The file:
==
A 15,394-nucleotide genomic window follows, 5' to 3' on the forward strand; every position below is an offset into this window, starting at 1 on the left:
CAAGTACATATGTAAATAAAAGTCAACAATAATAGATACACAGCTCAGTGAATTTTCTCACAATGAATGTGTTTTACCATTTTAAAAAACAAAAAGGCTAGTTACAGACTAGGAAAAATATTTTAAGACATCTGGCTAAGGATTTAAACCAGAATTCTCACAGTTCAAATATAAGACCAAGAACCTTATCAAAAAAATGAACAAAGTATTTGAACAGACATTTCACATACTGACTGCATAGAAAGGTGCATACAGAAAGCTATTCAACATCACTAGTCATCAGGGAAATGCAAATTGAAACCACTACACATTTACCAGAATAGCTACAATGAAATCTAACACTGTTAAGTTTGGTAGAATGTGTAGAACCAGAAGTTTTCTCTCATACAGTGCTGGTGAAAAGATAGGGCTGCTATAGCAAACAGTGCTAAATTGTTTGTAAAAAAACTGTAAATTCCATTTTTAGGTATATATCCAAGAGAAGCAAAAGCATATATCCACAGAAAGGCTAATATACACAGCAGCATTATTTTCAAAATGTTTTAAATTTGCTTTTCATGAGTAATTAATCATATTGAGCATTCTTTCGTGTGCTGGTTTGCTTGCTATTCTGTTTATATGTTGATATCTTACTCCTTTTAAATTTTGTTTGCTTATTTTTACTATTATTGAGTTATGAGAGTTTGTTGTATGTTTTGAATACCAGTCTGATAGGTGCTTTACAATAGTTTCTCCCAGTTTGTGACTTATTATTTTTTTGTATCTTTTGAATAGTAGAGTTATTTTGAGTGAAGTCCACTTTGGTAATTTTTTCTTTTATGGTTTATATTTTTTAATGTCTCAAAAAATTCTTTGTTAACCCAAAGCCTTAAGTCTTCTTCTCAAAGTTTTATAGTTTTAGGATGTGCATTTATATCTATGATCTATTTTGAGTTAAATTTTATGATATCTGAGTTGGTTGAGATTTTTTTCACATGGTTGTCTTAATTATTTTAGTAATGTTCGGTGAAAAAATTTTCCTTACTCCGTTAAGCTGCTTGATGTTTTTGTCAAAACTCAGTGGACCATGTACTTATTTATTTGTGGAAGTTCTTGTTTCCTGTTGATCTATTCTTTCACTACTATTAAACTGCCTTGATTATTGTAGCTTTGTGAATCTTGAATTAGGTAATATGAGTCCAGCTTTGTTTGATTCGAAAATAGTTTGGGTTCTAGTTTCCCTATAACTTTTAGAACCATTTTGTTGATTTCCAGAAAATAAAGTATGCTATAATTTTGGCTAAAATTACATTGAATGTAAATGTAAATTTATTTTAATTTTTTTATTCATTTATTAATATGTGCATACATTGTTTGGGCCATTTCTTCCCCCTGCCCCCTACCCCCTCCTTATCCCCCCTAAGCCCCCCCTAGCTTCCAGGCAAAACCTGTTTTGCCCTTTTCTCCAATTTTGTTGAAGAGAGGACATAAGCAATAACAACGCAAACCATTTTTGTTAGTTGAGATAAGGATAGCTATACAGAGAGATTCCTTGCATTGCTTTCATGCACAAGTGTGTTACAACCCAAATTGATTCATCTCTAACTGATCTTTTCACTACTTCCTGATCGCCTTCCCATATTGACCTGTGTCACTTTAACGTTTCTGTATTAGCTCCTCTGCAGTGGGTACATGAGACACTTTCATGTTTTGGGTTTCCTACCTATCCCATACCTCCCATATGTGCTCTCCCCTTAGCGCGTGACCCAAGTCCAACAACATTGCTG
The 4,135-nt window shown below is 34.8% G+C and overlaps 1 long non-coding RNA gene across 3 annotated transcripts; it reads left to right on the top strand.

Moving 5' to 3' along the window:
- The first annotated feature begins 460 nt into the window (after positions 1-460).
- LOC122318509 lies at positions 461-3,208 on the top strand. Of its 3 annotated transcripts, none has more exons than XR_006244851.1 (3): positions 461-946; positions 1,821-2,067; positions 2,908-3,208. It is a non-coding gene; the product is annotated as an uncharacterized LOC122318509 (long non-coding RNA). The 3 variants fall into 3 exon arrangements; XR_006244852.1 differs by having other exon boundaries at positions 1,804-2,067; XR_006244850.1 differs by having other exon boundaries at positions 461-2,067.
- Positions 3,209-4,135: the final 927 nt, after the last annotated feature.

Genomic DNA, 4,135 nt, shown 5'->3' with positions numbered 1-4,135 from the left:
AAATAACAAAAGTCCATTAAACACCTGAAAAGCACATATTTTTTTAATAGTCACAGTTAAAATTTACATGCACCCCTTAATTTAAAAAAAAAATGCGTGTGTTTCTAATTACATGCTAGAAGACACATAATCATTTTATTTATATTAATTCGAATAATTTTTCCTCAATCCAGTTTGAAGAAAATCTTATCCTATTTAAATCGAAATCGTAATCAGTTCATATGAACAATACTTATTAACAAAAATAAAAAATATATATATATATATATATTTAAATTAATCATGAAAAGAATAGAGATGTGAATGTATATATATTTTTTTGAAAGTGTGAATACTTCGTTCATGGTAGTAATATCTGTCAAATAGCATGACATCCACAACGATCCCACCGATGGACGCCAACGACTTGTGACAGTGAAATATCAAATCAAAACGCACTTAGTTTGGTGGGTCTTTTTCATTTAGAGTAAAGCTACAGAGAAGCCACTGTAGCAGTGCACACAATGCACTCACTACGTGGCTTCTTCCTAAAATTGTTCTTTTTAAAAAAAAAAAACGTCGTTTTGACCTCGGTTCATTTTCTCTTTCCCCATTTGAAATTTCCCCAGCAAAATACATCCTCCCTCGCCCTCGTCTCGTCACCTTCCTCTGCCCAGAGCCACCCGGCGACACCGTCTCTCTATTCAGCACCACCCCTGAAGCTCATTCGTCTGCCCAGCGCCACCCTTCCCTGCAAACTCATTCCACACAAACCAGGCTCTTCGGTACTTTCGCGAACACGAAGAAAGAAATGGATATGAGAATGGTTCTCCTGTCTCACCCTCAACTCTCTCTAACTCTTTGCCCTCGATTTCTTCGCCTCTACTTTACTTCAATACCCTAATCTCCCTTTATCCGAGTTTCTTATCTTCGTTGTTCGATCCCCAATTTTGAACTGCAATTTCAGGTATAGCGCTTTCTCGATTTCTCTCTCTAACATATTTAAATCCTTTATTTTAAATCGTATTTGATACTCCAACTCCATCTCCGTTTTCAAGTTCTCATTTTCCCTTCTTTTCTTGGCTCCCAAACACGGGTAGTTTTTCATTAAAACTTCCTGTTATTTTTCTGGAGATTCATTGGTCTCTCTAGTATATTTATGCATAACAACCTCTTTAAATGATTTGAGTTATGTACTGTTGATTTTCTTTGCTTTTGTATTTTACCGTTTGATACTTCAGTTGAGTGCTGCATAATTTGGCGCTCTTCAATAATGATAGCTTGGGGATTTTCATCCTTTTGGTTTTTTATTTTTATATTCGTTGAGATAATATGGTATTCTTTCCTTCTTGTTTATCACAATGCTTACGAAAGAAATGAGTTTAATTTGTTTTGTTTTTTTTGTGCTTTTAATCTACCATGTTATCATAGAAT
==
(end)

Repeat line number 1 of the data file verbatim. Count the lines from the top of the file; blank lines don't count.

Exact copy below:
A 15,394-nucleotide genomic window follows, 5' to 3' on the forward strand; every position below is an offset into this window, starting at 1 on the left: